The Great Cherry Tomato Challenge of 2018

| 12/6/2018 9:57:00 AM

This year, at our Victory Gardener grow out patch, we decided to grow a bunch of different types of cherry tomatoes and see which was the best. We chose the cultivars based on experience and reviews. Most people choose their cherry tomatoes for several reasons:

  • It is most often an indeterminate, so they put out small yummy tomatoes all summer.
  • They come in all sorts of colors and sizes to add texture and fun to salads and recipes.
  • Kids will often eat them right off the plant opening the door to possible wider food choices and good eating habits.

The Cherry tomato makes it into most people’s garden, however they become overwhelming if not picked regularly. Most people only need a plant or two in their garden unless they truly enjoy the cherry tomato. Cherries don’t have much meat, so they are not much use in sauce or stews as by the time they are pealed there is not much left. Cherry’s also have lots of juice and seeds which adds flavor but does not add meat. Even with all this said, cherry tomatoes are often our largest seller as plants at our market booth in Columbia Missouri. Cherries are also in high demand in our online seed store. Everyone wants to try at least type.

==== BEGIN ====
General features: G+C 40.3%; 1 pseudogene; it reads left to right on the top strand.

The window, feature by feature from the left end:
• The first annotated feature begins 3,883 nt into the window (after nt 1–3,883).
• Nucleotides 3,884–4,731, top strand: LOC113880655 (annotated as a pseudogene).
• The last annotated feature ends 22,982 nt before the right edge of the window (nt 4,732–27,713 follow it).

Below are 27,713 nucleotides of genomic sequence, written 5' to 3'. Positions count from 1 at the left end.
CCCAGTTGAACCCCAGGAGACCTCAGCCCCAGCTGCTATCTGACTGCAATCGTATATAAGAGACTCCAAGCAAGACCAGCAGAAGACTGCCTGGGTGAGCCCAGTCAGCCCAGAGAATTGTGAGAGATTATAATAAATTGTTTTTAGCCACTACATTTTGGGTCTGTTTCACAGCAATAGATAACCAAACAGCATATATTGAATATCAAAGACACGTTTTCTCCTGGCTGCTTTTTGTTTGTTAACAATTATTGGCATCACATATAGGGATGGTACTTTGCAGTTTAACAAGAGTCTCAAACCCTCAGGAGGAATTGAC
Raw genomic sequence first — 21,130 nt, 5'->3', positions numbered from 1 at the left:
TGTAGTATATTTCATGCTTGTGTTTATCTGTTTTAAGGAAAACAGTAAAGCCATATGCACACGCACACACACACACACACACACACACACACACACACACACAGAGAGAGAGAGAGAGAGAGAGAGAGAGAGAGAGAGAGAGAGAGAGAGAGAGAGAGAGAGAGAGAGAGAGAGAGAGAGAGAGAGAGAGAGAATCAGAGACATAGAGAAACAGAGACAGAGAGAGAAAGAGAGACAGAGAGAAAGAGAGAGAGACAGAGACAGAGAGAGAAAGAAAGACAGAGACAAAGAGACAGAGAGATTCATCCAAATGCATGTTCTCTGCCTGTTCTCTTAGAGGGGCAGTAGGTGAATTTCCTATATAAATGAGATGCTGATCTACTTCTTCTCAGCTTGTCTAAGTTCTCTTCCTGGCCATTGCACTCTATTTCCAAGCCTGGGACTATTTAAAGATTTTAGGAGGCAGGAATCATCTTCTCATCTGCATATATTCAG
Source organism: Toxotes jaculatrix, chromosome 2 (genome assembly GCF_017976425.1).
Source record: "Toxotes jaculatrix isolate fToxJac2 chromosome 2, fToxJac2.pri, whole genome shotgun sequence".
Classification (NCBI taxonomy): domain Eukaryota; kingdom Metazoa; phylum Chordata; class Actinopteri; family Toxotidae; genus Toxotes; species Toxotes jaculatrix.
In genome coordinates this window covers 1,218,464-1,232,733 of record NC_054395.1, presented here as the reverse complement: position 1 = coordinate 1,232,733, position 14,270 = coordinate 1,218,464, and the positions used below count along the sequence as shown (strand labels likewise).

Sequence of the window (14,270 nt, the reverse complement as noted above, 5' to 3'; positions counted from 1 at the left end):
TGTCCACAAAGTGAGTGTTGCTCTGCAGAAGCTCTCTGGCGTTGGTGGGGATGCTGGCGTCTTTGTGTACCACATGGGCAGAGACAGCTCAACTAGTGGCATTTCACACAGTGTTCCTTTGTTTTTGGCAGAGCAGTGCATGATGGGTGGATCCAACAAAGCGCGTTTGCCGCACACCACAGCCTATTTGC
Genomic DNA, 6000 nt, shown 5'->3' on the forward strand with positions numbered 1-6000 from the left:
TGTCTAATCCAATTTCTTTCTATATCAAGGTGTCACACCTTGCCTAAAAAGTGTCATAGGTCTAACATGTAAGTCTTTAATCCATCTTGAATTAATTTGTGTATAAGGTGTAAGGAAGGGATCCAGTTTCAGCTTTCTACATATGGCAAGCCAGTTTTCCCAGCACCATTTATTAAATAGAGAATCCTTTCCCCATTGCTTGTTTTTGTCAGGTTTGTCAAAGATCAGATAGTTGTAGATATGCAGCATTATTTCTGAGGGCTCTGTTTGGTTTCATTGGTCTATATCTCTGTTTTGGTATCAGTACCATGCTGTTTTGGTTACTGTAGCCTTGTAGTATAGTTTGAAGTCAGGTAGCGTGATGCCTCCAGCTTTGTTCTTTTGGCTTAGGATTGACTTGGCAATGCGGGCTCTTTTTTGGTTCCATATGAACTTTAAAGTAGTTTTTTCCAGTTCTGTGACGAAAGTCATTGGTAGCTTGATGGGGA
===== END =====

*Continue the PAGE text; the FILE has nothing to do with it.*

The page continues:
We planted the following 6 Cherry type varieties this year. 

  • Egg Yolk
  • Blue Berry
  • Indigo Apple
  • Yellow Pear
  • 10 Finger of Naples
  • Minibell

Results from Worst to Best:   

10 Fingers of Naples: This plant did well in the garden, it put out a decent yield of Roma shaped cherry tomatoes. They taste good and have a nice pink tone to them.They are mildly acidic.   

Minibell: These patio tomatoes turned out to be the small plants at less than a foot high. They did well in a container on the porch and put out a cute little yield. The taste was OK but not great. This was a fun ornamental, but I would not depend on it for much food.

Subscribe today

Heirloom GardenerCultivate your love of historic plant varieties and traditional recipes with a subscription to Heirloom Gardener magazine today!

Don’t miss a single issue of Heirloom Gardener. Published by the editors of MOTHER EARTH NEWS, Heirloom Gardener provides decades of organic gardening experience from the most trusted voices in the field. Subscribe today and save as much as 38% off the newsstand price! Get one year (4 issues) for only $24.95!

Facebook Pinterest Instagram YouTube

click me